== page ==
Pitch: Parallel “planing” of diatonic chord (M9) under diatonic melody; moderately wide compass ranging from mid-low to mid-high register.

Dynamics: Fairly sustained medium dynamics.

Timbre: Fairly homogeneous vocal timbre (mixed-voice choir).

Gesture: Completely unified, globally coherent melodic gesture; prototypical “common fate” motion.

 
38. Trois Poèmes d’Henri Michaux 

Rhythm: Rhythmic differentiation most salient in percussion and wind instruments, with clearly defined events and quasi-periodic timing; no clear rhythm in voices, which are coordinated neither with the percussion nor with one another.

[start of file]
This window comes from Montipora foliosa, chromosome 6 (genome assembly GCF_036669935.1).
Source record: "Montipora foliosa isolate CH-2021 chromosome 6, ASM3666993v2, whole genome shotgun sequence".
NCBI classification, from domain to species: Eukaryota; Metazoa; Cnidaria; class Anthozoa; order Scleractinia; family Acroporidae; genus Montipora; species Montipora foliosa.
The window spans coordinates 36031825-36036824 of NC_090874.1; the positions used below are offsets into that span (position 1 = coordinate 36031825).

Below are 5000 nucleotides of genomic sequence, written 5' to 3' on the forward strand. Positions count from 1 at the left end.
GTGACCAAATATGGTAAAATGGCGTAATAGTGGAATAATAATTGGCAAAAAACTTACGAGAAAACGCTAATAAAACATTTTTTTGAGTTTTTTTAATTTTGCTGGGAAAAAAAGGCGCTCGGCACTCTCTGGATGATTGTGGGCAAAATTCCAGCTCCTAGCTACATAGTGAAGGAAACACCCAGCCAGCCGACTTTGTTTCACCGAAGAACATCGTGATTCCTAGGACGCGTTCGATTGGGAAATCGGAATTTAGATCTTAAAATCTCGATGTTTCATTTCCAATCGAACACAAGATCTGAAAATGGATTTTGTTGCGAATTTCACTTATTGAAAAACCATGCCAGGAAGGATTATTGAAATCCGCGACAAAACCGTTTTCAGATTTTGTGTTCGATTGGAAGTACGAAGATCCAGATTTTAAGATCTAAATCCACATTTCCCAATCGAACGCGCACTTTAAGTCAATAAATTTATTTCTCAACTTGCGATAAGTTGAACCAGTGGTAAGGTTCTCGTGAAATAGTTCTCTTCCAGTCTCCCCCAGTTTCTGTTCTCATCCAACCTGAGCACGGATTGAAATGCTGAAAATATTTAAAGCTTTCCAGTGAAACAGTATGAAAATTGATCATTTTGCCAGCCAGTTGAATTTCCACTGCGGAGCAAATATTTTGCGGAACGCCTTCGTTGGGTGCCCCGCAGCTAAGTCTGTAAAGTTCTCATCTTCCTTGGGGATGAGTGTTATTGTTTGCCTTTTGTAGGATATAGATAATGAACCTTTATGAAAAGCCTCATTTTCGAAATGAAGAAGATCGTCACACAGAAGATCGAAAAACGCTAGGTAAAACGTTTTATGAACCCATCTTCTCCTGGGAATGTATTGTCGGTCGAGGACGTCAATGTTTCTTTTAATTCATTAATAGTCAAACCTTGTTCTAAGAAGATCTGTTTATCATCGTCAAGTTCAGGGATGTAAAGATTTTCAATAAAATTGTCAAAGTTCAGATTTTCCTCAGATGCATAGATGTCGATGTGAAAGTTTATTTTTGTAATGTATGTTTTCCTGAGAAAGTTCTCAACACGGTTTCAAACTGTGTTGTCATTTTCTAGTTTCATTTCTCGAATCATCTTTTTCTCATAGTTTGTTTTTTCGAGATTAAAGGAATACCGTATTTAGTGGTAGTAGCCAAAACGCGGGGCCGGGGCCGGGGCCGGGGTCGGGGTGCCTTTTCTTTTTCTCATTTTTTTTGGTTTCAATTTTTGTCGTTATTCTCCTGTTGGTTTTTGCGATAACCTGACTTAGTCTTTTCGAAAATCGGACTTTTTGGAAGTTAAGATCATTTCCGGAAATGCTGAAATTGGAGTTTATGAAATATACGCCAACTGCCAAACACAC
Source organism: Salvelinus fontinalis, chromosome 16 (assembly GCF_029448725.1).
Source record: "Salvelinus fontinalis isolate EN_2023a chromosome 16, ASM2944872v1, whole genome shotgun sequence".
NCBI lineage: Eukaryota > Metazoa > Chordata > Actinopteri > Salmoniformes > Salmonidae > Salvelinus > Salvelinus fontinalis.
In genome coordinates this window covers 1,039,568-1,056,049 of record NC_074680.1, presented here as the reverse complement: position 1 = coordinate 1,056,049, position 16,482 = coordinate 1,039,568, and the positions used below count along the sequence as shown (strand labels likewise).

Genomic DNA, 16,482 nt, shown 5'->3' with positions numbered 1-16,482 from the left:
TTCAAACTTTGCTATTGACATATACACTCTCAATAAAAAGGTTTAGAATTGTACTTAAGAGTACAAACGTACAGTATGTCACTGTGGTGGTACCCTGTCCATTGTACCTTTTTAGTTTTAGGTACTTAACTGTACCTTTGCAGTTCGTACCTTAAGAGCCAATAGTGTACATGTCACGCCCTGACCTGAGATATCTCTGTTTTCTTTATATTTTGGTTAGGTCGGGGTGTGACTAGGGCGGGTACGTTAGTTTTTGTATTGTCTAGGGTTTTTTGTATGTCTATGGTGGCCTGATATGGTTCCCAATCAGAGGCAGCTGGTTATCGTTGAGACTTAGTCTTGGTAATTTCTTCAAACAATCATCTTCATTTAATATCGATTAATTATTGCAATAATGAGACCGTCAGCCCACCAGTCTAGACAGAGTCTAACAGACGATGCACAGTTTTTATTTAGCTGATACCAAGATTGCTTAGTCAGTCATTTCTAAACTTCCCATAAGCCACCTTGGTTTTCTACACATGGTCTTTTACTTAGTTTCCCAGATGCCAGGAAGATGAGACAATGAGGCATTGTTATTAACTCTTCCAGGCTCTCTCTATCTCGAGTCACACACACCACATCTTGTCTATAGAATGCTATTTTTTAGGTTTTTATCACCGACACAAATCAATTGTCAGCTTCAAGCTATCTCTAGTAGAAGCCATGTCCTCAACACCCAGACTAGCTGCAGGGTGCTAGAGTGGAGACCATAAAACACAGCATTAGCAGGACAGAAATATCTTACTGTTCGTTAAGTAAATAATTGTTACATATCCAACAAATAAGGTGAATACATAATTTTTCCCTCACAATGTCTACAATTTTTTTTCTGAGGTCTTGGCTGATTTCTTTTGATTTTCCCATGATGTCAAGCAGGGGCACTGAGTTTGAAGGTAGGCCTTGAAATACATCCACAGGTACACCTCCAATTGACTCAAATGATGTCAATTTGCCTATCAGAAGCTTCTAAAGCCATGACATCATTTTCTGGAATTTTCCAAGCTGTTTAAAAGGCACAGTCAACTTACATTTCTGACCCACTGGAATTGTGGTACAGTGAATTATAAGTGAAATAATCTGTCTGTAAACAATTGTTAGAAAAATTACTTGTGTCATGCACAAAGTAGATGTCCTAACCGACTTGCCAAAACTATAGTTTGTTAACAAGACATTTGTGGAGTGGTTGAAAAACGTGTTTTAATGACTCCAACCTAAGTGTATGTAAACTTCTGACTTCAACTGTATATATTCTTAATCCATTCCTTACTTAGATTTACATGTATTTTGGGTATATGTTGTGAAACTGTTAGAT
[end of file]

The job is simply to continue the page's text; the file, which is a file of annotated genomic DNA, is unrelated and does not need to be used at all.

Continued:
Pitch: Fairly wide compass from medium to high range; little stable pitch content due to continuous glissandi.

Dynamics: Sustained loud dynamics with some internal fluctuation.

Timbre: Two timbral strata: continuous wash of vocal shouts / downward glissandi, and heterogeneous, sparse percussion-piccolo overlay.

Gesture: Clear stratification between voices and instruments; voices create a noisy, quasi-Shepard-tone effect; instruments punctuate with brief rhythmic gestures; little sense of coherence between the two layers, or of global gestural direction.

 
39. Hyperion 

Rhythm: Fairly high degree of rhythmic activity, increasing (accelerating) over the course of the excerpt; local periodicity and gestural coordination but little or no sense of overall pulse or meter.

Pitch: Discrete, stable pitches, gradually decreasing in duration over the course of the excerpt; wide compass with most pitches concentrated in the mid-low register; superimposed octatonic and chromatic scale patterns.